HCI-Baylor College of Medicine PDTC
Resources available for Supplement proposals
The HCI-Baylor College of Medicine Patient-derived Xenograft Development and Trials Center
(PDTC) is a multi-institutional Center comprising three well-established research groups: two
from the Huntsman Cancer Institute (HCI) at the University of Utah, and one from Baylor
College of Medicine (BCM).
The HCI-BCM PDTC focuses on breast cancer, with 76 patient-derived xenografts (PDX) lines
immediately available for Supplement proposals. In addition, 15 of these PDX models are
currently available as long-term organoid cultures (PDxO).
Supplement proposals may utilize the HCI-BCM combined collection of PDX or PDxO lines. The
most well-characterized PDX lines would be ideal for these short-term (~1 year) projects, and
are described in the following publications:
- DeRose, Y.S., et al., Tumor grafts derived from women with breast cancer authentically reflect tumor pathology, growth, metastasis and disease outcomes. Nat Med, 2011. 17(11): p. 1514-20.
- Zhang, X., et al., A renewable tissue resource of phenotypically stable, biologically and ethnically diverse, patient-derived human breast cancer xenograft models. Cancer Res, 2013. 73(15): p. 4885-97.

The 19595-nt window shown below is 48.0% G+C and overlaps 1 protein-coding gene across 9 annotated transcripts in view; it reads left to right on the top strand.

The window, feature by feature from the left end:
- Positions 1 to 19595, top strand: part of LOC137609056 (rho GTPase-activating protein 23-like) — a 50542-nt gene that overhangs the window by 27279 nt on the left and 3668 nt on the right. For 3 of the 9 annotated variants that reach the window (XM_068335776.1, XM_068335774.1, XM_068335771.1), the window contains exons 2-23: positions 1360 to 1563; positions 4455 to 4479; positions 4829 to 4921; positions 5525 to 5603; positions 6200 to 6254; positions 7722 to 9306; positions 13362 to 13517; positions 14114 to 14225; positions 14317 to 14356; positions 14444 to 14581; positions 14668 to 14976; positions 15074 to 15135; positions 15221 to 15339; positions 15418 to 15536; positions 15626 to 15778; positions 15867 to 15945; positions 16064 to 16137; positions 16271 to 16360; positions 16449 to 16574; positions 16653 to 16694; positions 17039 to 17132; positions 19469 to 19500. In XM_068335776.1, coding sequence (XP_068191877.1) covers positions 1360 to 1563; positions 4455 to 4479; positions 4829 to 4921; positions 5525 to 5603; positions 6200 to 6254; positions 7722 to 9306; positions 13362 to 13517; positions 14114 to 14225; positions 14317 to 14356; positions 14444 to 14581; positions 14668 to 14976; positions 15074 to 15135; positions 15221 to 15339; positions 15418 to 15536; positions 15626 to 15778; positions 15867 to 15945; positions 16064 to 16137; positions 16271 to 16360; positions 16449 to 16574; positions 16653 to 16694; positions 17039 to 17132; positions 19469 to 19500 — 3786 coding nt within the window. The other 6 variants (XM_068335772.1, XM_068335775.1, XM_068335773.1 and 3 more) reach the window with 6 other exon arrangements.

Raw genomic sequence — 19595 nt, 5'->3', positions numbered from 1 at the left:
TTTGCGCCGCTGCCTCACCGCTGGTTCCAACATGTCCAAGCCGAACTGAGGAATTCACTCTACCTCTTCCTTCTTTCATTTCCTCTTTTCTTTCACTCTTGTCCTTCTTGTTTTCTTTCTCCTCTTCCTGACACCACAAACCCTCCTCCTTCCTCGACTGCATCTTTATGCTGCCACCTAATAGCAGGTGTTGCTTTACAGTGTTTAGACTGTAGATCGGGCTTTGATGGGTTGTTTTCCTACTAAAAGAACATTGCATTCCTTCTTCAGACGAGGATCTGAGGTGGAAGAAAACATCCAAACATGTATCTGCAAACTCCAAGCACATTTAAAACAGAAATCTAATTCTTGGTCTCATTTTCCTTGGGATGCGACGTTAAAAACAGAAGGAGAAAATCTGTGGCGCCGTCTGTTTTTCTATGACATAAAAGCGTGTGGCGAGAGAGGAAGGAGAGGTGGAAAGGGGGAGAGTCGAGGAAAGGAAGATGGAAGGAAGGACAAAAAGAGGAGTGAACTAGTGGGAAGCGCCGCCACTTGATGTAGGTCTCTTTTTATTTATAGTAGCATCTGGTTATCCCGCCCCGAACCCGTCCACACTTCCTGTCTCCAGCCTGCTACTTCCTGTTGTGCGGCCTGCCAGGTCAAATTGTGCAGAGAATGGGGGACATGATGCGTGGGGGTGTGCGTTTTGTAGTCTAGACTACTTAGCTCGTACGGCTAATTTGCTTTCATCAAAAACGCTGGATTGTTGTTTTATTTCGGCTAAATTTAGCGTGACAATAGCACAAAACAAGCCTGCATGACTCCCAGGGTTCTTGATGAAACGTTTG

- Sikora, M.J., et al., Invasive lobular carcinoma cell lines are characterized by unique estrogen-mediated gene expression patterns and altered tamoxifen response. Cancer Res, 2014. 74(5): p. 1463-74.
PDX and PDxO lines are available along with companion data including de-identified clinical
data, histology information, clinical markers, whole exome sequencing, RNA sequencing, RPPA
analysis, and selected drug response information. Additional unpublished lines, and organoid
lines derived from each of the HCI PDX models, are also available for collaborative studies. An
outline of models with confirmed biomarkers that are currently available for supplements is
The PDX models from the HCI/BCM Anderson PDTC that are available for supplemental projects can be viewed in the attached spreadsheet.
This project has been funded in whole or in part with Federal funds from the National Cancer Institute, National Institutes of Health, Department of Health and Human Services, under Contract No. 1U54CA224076-01.